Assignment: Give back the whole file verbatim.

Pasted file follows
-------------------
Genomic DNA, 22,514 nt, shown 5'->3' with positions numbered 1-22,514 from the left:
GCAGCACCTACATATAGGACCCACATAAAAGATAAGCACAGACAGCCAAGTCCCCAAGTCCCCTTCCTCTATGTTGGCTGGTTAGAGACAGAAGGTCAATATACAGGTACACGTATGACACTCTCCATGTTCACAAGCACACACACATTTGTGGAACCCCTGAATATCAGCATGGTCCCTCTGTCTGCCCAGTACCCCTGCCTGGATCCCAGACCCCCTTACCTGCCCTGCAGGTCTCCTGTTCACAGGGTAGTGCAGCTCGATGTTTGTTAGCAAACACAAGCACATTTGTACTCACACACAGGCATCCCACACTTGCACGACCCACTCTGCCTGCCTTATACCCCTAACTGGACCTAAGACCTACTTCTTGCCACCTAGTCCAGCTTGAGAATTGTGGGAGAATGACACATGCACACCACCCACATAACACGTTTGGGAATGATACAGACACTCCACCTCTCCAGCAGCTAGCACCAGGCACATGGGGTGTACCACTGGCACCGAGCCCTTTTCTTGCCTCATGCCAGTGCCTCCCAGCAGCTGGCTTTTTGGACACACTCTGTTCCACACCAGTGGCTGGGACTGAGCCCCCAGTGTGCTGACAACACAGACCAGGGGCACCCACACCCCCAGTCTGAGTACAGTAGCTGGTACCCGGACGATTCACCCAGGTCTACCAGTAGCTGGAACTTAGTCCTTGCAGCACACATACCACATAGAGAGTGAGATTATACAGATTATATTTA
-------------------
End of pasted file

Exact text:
Genomic DNA, 22,514 nt, shown 5'->3' with positions numbered 1-22,514 from the left:
GCAGCACCTACATATAGGACCCACATAAAAGATAAGCACAGACAGCCAAGTCCCCAAGTCCCCTTCCTCTATGTTGGCTGGTTAGAGACAGAAGGTCAATATACAGGTACACGTATGACACTCTCCATGTTCACAAGCACACACACATTTGTGGAACCCCTGAATATCAGCATGGTCCCTCTGTCTGCCCAGTACCCCTGCCTGGATCCCAGACCCCCTTACCTGCCCTGCAGGTCTCCTGTTCACAGGGTAGTGCAGCTCGATGTTTGTTAGCAAACACAAGCACATTTGTACTCACACACAGGCATCCCACACTTGCACGACCCACTCTGCCTGCCTTATACCCCTAACTGGACCTAAGACCTACTTCTTGCCACCTAGTCCAGCTTGAGAATTGTGGGAGAATGACACATGCACACCACCCACATAACACGTTTGGGAATGATACAGACACTCCACCTCTCCAGCAGCTAGCACCAGGCACATGGGGTGTACCACTGGCACCGAGCCCTTTTCTTGCCTCATGCCAGTGCCTCCCAGCAGCTGGCTTTTTGGACACACTCTGTTCCACACCAGTGGCTGGGACTGAGCCCCCAGTGTGCTGACAACACAGACCAGGGGCACCCACACCCCCAGTCTGAGTACAGTAGCTGGTACCCGGACGATTCACCCAGGTCTACCAGTAGCTGGAACTTAGTCCTTGCAGCACACATACCACATAGAGAGTGAGATTATACAGATTATATTTA